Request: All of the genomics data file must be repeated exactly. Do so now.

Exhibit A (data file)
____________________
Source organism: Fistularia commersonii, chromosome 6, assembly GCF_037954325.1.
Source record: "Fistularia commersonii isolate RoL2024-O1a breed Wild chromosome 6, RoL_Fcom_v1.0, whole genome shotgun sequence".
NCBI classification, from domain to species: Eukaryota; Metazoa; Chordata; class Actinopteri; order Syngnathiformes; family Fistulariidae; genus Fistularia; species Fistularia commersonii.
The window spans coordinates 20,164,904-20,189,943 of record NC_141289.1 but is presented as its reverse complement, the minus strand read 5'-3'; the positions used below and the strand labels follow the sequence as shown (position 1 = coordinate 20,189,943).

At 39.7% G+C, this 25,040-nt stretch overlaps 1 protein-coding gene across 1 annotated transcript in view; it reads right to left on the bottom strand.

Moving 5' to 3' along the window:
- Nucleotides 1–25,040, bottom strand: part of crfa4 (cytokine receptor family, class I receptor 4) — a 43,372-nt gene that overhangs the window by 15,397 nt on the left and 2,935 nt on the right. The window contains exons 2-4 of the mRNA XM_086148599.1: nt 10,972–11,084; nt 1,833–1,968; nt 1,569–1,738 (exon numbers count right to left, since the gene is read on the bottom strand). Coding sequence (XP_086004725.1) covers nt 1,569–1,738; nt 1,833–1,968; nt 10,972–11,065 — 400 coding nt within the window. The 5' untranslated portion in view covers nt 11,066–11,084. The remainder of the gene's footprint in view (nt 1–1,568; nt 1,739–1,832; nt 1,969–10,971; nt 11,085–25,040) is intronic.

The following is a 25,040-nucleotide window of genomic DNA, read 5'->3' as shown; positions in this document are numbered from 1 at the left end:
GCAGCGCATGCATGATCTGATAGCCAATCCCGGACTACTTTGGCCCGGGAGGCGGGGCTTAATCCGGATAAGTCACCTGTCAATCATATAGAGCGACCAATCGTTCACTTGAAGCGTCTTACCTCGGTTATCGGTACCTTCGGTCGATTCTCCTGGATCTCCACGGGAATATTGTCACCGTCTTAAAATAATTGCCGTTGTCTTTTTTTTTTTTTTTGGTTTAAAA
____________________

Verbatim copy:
Source organism: Fistularia commersonii, chromosome 6, assembly GCF_037954325.1.
Source record: "Fistularia commersonii isolate RoL2024-O1a breed Wild chromosome 6, RoL_Fcom_v1.0, whole genome shotgun sequence".
NCBI classification, from domain to species: Eukaryota; Metazoa; Chordata; class Actinopteri; order Syngnathiformes; family Fistulariidae; genus Fistularia; species Fistularia commersonii.
The window spans coordinates 20,164,904-20,189,943 of record NC_141289.1 but is presented as its reverse complement, the minus strand read 5'-3'; the positions used below and the strand labels follow the sequence as shown (position 1 = coordinate 20,189,943).

At 39.7% G+C, this 25,040-nt stretch overlaps 1 protein-coding gene across 1 annotated transcript in view; it reads right to left on the bottom strand.

Moving 5' to 3' along the window:
- Nucleotides 1–25,040, bottom strand: part of crfa4 (cytokine receptor family, class I receptor 4) — a 43,372-nt gene that overhangs the window by 15,397 nt on the left and 2,935 nt on the right. The window contains exons 2-4 of the mRNA XM_086148599.1: nt 10,972–11,084; nt 1,833–1,968; nt 1,569–1,738 (exon numbers count right to left, since the gene is read on the bottom strand). Coding sequence (XP_086004725.1) covers nt 1,569–1,738; nt 1,833–1,968; nt 10,972–11,065 — 400 coding nt within the window. The 5' untranslated portion in view covers nt 11,066–11,084. The remainder of the gene's footprint in view (nt 1–1,568; nt 1,739–1,832; nt 1,969–10,971; nt 11,085–25,040) is intronic.

The following is a 25,040-nucleotide window of genomic DNA, read 5'->3' as shown; positions in this document are numbered from 1 at the left end:
GCAGCGCATGCATGATCTGATAGCCAATCCCGGACTACTTTGGCCCGGGAGGCGGGGCTTAATCCGGATAAGTCACCTGTCAATCATATAGAGCGACCAATCGTTCACTTGAAGCGTCTTACCTCGGTTATCGGTACCTTCGGTCGATTCTCCTGGATCTCCACGGGAATATTGTCACCGTCTTAAAATAATTGCCGTTGTCTTTTTTTTTTTTTTTGGTTTAAAA